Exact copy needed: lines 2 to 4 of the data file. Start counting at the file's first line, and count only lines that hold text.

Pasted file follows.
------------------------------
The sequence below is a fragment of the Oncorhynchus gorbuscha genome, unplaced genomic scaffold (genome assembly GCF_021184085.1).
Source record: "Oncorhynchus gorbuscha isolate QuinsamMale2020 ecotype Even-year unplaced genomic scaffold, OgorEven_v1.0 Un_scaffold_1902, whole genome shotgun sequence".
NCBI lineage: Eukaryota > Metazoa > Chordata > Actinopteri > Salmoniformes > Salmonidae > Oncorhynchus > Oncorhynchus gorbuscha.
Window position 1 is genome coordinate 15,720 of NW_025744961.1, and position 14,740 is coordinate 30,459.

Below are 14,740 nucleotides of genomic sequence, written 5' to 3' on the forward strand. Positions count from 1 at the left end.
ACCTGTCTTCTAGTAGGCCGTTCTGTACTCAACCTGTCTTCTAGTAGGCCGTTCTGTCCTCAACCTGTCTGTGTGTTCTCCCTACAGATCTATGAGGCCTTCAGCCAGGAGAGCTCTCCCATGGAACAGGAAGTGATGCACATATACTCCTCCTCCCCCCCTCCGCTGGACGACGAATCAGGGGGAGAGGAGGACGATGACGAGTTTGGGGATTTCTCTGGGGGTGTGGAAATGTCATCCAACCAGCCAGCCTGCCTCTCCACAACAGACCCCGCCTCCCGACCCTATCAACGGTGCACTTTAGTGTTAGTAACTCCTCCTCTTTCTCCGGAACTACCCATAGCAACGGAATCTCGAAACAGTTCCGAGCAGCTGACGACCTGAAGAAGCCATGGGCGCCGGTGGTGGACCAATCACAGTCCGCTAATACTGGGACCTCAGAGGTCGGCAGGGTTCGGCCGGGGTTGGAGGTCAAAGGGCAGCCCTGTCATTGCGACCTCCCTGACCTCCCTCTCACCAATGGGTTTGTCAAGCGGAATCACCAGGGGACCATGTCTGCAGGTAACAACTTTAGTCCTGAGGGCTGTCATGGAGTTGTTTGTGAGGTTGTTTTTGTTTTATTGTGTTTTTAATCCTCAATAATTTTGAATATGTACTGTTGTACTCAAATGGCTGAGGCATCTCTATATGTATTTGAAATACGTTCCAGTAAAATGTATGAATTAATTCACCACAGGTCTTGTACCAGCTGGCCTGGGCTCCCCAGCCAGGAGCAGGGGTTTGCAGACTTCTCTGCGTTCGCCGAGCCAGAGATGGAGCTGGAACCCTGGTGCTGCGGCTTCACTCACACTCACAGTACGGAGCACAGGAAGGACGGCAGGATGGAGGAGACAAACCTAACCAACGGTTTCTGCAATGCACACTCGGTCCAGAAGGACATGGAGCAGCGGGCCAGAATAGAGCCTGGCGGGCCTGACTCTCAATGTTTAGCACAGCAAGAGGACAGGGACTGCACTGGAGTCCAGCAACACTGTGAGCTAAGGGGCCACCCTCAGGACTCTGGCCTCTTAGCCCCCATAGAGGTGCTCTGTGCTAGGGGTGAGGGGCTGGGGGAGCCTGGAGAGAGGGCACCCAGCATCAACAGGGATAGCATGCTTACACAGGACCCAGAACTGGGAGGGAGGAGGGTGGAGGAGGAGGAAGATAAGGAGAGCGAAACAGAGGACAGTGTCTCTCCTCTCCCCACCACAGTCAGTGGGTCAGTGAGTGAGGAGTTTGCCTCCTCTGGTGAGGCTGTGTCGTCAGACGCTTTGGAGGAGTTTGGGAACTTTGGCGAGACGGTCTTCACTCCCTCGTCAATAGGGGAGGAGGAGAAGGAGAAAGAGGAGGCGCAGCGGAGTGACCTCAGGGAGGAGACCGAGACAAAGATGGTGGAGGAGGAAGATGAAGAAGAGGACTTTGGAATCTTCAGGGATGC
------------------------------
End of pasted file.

Source record: "Oncorhynchus gorbuscha isolate QuinsamMale2020 ecotype Even-year unplaced genomic scaffold, OgorEven_v1.0 Un_scaffold_1902, whole genome shotgun sequence".
NCBI lineage: Eukaryota > Metazoa > Chordata > Actinopteri > Salmoniformes > Salmonidae > Oncorhynchus > Oncorhynchus gorbuscha.
Window position 1 is genome coordinate 15,720 of NW_025744961.1, and position 14,740 is coordinate 30,459.